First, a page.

SUMMARY

Aspects of the invention may relate to an apparatus, system, and method for the management of network devices utilizing an authorization token. In one embodiment, an authorization token received from a service provider may be verified using an authorization credential to determine if the service provider is authorized to perform requested operations with the network device. Further, operation privileges may be enforced that are contained in the authorization token.

BRIEF DESCRIPTION OF THE DRAWINGS

FIG. 1 is block diagram of a system in which embodiments of the invention related to the management of network devices utilizing an authorization token may be practiced.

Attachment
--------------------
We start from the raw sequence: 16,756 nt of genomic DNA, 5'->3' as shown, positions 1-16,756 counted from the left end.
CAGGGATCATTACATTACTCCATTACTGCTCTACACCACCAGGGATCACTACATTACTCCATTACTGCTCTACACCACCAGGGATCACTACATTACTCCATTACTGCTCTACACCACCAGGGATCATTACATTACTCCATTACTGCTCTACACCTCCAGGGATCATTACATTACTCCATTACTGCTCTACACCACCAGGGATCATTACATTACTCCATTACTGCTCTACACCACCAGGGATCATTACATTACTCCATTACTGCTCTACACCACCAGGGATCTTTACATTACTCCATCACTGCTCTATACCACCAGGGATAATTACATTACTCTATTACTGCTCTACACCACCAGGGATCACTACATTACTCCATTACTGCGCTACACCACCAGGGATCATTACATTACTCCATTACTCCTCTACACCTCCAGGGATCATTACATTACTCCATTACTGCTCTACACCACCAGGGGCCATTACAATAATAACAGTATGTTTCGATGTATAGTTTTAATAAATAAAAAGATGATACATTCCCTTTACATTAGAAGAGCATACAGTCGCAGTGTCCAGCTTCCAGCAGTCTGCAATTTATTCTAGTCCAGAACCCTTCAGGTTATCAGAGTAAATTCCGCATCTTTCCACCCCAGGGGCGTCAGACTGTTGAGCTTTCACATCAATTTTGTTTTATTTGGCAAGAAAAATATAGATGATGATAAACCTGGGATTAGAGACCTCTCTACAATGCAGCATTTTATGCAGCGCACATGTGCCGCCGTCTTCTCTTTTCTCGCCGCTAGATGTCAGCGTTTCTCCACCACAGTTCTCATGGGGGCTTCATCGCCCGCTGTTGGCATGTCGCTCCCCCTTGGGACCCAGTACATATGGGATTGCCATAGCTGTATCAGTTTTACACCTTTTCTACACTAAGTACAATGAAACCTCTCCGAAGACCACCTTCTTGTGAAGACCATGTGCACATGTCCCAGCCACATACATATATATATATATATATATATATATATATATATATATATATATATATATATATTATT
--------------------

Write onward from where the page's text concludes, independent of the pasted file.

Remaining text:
FIG. 2 is a flow diagram illustrating a process implemented by a network device to utilize an authorization token.

FIG. 3 is block diagram particularly showing a network device utilizing an authorization token.

DETAILED DESCRIPTION

The word “example” or “exemplary” is used herein to mean “serving as an example, instance, or illustration.” Any aspect or embodiment described herein as “exemplary” or as an “example” in not necessarily to be construed as preferred or advantageous over other aspects or embodiments.

With reference to FIG. 1, FIG. 1 is a block diagram of a system 100 in which embodiments of the invention may be practiced. As will be described, embodiments of the invention relate to a network device 102 that includes an interface 103, a processor 104, and a memory 105 that may store an authorization credential(s) 110 and an authorization token(s) 114. In one embodiment, at least the processor 104 and the memory 105 may be configured in an embedded universal integrated circuit card (eUICC) 115. However, the eUICC 115 may include some or all of the components regularly utilized by an UICC.